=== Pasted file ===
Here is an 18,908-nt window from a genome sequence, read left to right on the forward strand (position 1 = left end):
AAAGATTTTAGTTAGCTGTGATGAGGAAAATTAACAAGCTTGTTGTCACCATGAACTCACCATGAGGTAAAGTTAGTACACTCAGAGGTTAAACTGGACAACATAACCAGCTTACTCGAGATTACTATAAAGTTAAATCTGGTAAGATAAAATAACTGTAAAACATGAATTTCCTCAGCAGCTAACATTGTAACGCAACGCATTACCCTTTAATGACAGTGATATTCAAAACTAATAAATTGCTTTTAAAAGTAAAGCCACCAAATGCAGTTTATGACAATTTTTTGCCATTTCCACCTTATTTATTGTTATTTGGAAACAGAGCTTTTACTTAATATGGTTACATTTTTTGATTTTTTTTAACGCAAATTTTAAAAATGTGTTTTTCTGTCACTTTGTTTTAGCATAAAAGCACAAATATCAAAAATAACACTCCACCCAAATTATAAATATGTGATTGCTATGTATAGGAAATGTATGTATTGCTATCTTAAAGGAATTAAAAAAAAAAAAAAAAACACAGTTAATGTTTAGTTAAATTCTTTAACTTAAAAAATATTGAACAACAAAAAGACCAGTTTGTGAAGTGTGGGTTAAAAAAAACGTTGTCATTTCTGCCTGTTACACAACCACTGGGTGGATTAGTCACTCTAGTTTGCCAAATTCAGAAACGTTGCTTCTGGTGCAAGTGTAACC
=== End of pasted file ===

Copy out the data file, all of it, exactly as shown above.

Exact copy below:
Here is an 18,908-nt window from a genome sequence, read left to right on the forward strand (position 1 = left end):
AAAGATTTTAGTTAGCTGTGATGAGGAAAATTAACAAGCTTGTTGTCACCATGAACTCACCATGAGGTAAAGTTAGTACACTCAGAGGTTAAACTGGACAACATAACCAGCTTACTCGAGATTACTATAAAGTTAAATCTGGTAAGATAAAATAACTGTAAAACATGAATTTCCTCAGCAGCTAACATTGTAACGCAACGCATTACCCTTTAATGACAGTGATATTCAAAACTAATAAATTGCTTTTAAAAGTAAAGCCACCAAATGCAGTTTATGACAATTTTTTGCCATTTCCACCTTATTTATTGTTATTTGGAAACAGAGCTTTTACTTAATATGGTTACATTTTTTGATTTTTTTTAACGCAAATTTTAAAAATGTGTTTTTCTGTCACTTTGTTTTAGCATAAAAGCACAAATATCAAAAATAACACTCCACCCAAATTATAAATATGTGATTGCTATGTATAGGAAATGTATGTATTGCTATCTTAAAGGAATTAAAAAAAAAAAAAAAAACACAGTTAATGTTTAGTTAAATTCTTTAACTTAAAAAATATTGAACAACAAAAAGACCAGTTTGTGAAGTGTGGGTTAAAAAAAACGTTGTCATTTCTGCCTGTTACACAACCACTGGGTGGATTAGTCACTCTAGTTTGCCAAATTCAGAAACGTTGCTTCTGGTGCAAGTGTAACC